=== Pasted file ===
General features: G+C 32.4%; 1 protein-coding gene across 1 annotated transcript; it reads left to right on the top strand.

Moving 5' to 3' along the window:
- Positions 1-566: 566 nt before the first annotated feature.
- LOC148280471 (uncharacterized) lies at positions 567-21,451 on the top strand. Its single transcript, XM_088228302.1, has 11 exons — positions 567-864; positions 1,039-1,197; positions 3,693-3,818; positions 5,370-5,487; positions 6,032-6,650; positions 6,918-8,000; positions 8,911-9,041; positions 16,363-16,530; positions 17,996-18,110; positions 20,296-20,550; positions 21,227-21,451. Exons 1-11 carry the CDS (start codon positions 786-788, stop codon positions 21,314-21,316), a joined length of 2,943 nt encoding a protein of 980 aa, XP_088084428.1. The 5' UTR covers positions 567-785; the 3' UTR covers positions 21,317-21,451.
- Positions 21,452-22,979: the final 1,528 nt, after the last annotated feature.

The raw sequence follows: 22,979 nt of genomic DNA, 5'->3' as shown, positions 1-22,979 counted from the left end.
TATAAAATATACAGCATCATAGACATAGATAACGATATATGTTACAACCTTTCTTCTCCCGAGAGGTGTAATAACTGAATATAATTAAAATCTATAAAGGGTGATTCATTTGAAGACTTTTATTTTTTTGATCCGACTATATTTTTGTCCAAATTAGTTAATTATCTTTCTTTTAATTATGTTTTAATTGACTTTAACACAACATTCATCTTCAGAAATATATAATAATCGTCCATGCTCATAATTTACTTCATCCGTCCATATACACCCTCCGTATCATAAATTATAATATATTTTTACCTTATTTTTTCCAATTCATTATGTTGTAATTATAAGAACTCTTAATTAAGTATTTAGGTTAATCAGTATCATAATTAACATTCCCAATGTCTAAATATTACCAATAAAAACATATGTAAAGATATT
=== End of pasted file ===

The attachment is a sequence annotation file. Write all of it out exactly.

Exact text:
General features: G+C 32.4%; 1 protein-coding gene across 1 annotated transcript; it reads left to right on the top strand.

Moving 5' to 3' along the window:
- Positions 1-566: 566 nt before the first annotated feature.
- LOC148280471 (uncharacterized) lies at positions 567-21,451 on the top strand. Its single transcript, XM_088228302.1, has 11 exons — positions 567-864; positions 1,039-1,197; positions 3,693-3,818; positions 5,370-5,487; positions 6,032-6,650; positions 6,918-8,000; positions 8,911-9,041; positions 16,363-16,530; positions 17,996-18,110; positions 20,296-20,550; positions 21,227-21,451. Exons 1-11 carry the CDS (start codon positions 786-788, stop codon positions 21,314-21,316), a joined length of 2,943 nt encoding a protein of 980 aa, XP_088084428.1. The 5' UTR covers positions 567-785; the 3' UTR covers positions 21,317-21,451.
- Positions 21,452-22,979: the final 1,528 nt, after the last annotated feature.

The raw sequence follows: 22,979 nt of genomic DNA, 5'->3' as shown, positions 1-22,979 counted from the left end.
TATAAAATATACAGCATCATAGACATAGATAACGATATATGTTACAACCTTTCTTCTCCCGAGAGGTGTAATAACTGAATATAATTAAAATCTATAAAGGGTGATTCATTTGAAGACTTTTATTTTTTTGATCCGACTATATTTTTGTCCAAATTAGTTAATTATCTTTCTTTTAATTATGTTTTAATTGACTTTAACACAACATTCATCTTCAGAAATATATAATAATCGTCCATGCTCATAATTTACTTCATCCGTCCATATACACCCTCCGTATCATAAATTATAATATATTTTTACCTTATTTTTTCCAATTCATTATGTTGTAATTATAAGAACTCTTAATTAAGTATTTAGGTTAATCAGTATCATAATTAACATTCCCAATGTCTAAATATTACCAATAAAAACATATGTAAAGATATT